Thornton is probably the most likely one to be dealt, given the number of teams that need left-handed relief and the fact that the White Sox have depth in that area.
Danks and Floyd would have great value, but both will almost certainly be claimed, which means Williams would only be able to deal with one team this month. Neither is eligible for free agency, so he could trade either one with no restrictions (if he wants to) this winter.
Konerko is a 10-5 player, which means he would need to approve any trade. It seems much less likely that he would be dealt, but sources say that White Sox players believed he would be shopped in late July if they didn't get close to the division lead.
They did get close then, and Williams' only trade was to send Edwin Jackson and Mark Teahen to the Blue Jays.
They're not very close now, despite six remaining head-to-head games against the Tigers. The computers at coolstandings.com give the Sox a 10 percent chance at catching the Tigers (compared to 17 percent a month ago).
Posted on: August 24, 2011 4:07 pm
Edited on: August 24, 2011 8:18 pm
The Red Sox put Carl Crawford on trade waivers Wednesday, which means nothing.
The Reds put Ramon Hernandez on the wire, which could be more interesting.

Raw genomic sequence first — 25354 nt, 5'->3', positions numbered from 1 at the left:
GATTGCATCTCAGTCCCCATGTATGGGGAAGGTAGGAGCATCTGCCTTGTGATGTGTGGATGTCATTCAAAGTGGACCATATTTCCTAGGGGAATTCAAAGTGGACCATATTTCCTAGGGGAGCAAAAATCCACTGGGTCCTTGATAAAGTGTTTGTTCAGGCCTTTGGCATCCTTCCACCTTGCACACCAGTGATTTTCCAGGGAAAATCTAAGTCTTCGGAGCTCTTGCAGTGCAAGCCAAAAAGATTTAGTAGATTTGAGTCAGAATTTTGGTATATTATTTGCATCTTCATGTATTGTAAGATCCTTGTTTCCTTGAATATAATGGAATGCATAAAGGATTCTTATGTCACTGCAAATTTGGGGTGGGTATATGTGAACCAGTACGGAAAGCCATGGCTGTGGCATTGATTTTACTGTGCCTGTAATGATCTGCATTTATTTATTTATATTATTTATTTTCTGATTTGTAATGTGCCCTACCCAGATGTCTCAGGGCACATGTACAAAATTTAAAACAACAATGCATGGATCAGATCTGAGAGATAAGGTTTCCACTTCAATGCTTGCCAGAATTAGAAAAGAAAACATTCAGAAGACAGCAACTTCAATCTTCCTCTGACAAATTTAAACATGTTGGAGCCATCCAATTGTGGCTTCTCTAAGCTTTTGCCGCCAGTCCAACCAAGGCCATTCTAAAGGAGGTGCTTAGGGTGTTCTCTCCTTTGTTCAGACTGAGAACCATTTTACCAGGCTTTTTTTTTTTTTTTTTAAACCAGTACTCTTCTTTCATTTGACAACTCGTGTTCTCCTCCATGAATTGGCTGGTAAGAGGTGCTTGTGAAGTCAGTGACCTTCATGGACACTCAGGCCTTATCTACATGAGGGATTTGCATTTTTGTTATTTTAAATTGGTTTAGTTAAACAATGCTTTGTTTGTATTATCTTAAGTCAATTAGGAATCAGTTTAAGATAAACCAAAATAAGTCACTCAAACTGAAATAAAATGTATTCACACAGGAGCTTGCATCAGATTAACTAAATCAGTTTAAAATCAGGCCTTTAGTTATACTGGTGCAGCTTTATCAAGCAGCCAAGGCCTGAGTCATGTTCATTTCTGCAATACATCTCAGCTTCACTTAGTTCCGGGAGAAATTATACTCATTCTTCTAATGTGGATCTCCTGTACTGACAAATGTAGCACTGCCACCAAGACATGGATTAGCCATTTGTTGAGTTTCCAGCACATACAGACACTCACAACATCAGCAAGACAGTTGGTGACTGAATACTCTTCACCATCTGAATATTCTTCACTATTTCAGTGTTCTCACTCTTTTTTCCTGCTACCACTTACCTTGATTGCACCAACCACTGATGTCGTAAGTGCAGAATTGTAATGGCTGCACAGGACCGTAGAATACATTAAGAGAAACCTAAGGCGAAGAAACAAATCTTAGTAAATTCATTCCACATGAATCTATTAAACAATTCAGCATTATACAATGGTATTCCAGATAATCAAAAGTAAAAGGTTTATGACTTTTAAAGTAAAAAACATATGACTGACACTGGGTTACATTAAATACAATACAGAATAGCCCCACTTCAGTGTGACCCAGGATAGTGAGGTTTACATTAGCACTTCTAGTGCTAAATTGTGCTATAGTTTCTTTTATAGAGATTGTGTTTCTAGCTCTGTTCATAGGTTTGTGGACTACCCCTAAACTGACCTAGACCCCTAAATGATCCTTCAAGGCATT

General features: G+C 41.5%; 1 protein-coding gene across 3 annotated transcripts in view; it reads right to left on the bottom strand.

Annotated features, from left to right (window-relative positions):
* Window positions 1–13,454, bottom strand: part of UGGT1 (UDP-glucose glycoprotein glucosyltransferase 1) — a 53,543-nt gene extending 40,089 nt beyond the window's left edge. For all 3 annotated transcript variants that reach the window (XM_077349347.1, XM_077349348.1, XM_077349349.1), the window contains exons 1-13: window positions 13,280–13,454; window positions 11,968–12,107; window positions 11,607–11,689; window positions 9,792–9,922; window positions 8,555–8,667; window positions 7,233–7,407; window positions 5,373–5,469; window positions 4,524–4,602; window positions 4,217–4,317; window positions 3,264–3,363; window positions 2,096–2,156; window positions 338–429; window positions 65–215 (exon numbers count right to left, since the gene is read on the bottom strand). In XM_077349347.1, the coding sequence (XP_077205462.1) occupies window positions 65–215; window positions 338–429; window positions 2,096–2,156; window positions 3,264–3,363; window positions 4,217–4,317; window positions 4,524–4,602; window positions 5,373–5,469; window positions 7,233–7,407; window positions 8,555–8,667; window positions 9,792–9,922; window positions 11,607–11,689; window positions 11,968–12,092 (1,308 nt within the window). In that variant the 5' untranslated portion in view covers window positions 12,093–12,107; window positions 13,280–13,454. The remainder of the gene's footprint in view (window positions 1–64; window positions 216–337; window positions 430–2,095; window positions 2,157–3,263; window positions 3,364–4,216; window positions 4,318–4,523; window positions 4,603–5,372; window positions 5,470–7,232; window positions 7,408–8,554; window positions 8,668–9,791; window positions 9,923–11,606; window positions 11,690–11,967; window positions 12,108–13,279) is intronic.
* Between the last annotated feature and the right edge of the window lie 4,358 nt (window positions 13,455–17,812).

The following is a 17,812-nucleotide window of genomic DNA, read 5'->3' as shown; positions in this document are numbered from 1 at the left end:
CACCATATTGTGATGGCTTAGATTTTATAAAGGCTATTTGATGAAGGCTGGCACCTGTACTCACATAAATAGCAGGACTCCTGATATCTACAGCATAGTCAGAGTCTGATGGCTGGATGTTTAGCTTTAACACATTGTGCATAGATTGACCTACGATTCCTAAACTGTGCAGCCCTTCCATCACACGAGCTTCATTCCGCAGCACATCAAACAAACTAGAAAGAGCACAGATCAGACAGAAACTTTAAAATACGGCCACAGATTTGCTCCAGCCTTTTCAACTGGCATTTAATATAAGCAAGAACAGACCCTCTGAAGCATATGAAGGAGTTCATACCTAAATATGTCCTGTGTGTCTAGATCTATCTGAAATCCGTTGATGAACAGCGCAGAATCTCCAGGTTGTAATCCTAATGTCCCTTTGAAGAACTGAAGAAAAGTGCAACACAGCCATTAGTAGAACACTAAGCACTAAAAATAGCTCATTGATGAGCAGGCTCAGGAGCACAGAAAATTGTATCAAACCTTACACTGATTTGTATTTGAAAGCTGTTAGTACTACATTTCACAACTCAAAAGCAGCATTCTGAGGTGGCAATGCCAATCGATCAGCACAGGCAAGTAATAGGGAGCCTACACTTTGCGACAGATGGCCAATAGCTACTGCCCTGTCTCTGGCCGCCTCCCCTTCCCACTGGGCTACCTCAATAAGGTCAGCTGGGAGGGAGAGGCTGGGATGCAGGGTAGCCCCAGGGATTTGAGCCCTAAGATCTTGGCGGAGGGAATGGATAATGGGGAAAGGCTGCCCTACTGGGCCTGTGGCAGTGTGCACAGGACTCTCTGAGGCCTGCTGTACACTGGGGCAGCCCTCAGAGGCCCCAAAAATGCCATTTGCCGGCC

The White Sox put John Danks, Gavin Floyd, Paul Konerko and Matt Thornton on, which may or may not mean anything.
The waiver process is theoretically secret and absolutely prone to misunderstanding and misinterpretation.
Dozens of players are placed on waivers every day during August. Quite a few are claimed. Very few are traded.
Does it mean anything that the Rockies were awarded a claim on Wandy Rodriguez, or that the Giants were reportedly awarded a claim on Heath Bell?
Possibly. Or it could turn out meaning absolutely nothing.
Here's an attempt to explain to make a strange and complicated process a little simpler:
1. After 4 p.m. ET on July 31, players can't be traded without waivers until after the end of the season.
2. During August, teams routinely place nearly every player on waivers. Some they'd love to trade. Some they wouldn't trade under any circumstances. Sometimes they want to gauge interest. Sometimes they put players they're obviously not going to trade (Crawford, for example) on the wire to disguise which players they don't want to see get claimed. Sometimes they want a player to clear, sometimes they'd rather he get claimed.
3. If no team claims a player, he is said to have cleared waivers and then can be traded without restriction.
4. If one team claims a player, the team that put the players on waivers has three options. It can work out a deal with the claiming team, or simply allow the claim to go through, or pull the player back off waivers. If he is pulled back, he is basically untradeable for the rest of the season. Teams sometimes allow claims to go through because they want to be rid of the contract, as happened when the White Sox got Alex Rios from the White Sox.
5. If multiple teams put in a claim, the claim is awarded to the team that was lowest in the standings on the day the player went on waivers. If the teams have the same record, then the tie-breaker is which team finished lower in the standings last year. Then the process is the same as above, with the team having three options.